House Speaker Gordon Fox – one of the most powerful people in state government – wants to defer to “the entire General Assembly” on whether the state should consider defaulting on the moral obligation bonds for 38 Studios.
The move comes after Fox, during a taping of a televised debate last Friday, said considering defaulting on the bonds is “an option.”
In response to a request for comment, Fox’s campaign spokesman, Bill Fischer, offered this statement:
“The Speaker simply articulated that it was an option; he didn’t infer in any way that he was leaning towards exercising default as an option. The Speaker is cognizant that any legislative appropriation would require extensive House Finance Committee hearings.
As repayment would be a major appropriation, after and when hearings occur, House members may have strong feelings one way or the other, so he answered the question in the context of giving the entire General Assembly a chance to weigh in on this important subject.”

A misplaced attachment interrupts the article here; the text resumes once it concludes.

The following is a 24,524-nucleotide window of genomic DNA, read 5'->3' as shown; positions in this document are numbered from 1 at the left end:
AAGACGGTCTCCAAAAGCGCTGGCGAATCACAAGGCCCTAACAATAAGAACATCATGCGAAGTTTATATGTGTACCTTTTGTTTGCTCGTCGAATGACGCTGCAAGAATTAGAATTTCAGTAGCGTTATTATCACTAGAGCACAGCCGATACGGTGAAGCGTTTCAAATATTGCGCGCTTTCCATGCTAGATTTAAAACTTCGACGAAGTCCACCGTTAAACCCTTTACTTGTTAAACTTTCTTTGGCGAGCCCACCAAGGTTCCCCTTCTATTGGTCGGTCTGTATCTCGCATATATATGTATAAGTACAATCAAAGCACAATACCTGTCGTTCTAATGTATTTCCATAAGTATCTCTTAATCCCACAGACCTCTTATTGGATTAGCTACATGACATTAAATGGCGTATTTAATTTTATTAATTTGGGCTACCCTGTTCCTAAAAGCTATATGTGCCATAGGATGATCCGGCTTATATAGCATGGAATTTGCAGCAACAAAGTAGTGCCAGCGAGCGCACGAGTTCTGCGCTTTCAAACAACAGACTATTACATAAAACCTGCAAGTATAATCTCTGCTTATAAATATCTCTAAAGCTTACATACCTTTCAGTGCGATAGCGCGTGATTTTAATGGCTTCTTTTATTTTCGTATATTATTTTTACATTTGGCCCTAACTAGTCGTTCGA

Pressed on Fox’s personal view, Fischer noted that Binder has accused the speaker of autocratic tendencies. Fischer then went to say that issues such as the possibility of default require “consensus-building.”
The idea of default on the 38 Studios bonds remains hotly contested. Some observers suggest it would serve a valuable purpose; others contend it would damage Rhode Island’s reputation.
The debate continues as computers, illustrations and other trinkets are being auctioned off today at 38 Studios’ former Providence office.
UPDATE: Andrew Morse makes the case at Anchor Rising that the full General Assembly should have been consulted before the state made its losing investment in 38 Studios.